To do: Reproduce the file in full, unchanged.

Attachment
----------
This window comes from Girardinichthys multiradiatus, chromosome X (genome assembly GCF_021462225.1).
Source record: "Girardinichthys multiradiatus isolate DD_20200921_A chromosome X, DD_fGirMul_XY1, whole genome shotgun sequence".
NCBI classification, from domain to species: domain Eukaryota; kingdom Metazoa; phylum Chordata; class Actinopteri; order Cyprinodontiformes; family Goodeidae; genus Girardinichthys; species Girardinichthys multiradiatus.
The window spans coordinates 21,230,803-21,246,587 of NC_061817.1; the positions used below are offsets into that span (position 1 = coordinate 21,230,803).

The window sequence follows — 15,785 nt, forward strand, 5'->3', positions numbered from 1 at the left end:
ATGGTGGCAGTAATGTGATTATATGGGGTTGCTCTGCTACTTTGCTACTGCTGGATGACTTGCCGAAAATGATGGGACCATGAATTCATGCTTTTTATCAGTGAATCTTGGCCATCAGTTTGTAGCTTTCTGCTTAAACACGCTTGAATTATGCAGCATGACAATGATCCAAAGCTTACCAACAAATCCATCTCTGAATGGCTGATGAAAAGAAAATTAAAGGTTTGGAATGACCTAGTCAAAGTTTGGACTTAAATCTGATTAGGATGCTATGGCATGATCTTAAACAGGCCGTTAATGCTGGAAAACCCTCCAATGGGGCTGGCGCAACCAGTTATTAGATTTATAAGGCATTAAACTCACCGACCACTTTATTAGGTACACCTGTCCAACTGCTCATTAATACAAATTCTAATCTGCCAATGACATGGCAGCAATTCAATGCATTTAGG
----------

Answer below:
This window comes from Girardinichthys multiradiatus, chromosome X (genome assembly GCF_021462225.1).
Source record: "Girardinichthys multiradiatus isolate DD_20200921_A chromosome X, DD_fGirMul_XY1, whole genome shotgun sequence".
NCBI classification, from domain to species: domain Eukaryota; kingdom Metazoa; phylum Chordata; class Actinopteri; order Cyprinodontiformes; family Goodeidae; genus Girardinichthys; species Girardinichthys multiradiatus.
The window spans coordinates 21,230,803-21,246,587 of NC_061817.1; the positions used below are offsets into that span (position 1 = coordinate 21,230,803).

The window sequence follows — 15,785 nt, forward strand, 5'->3', positions numbered from 1 at the left end:
ATGGTGGCAGTAATGTGATTATATGGGGTTGCTCTGCTACTTTGCTACTGCTGGATGACTTGCCGAAAATGATGGGACCATGAATTCATGCTTTTTATCAGTGAATCTTGGCCATCAGTTTGTAGCTTTCTGCTTAAACACGCTTGAATTATGCAGCATGACAATGATCCAAAGCTTACCAACAAATCCATCTCTGAATGGCTGATGAAAAGAAAATTAAAGGTTTGGAATGACCTAGTCAAAGTTTGGACTTAAATCTGATTAGGATGCTATGGCATGATCTTAAACAGGCCGTTAATGCTGGAAAACCCTCCAATGGGGCTGGCGCAACCAGTTATTAGATTTATAAGGCATTAAACTCACCGACCACTTTATTAGGTACACCTGTCCAACTGCTCATTAATACAAATTCTAATCTGCCAATGACATGGCAGCAATTCAATGCATTTAGG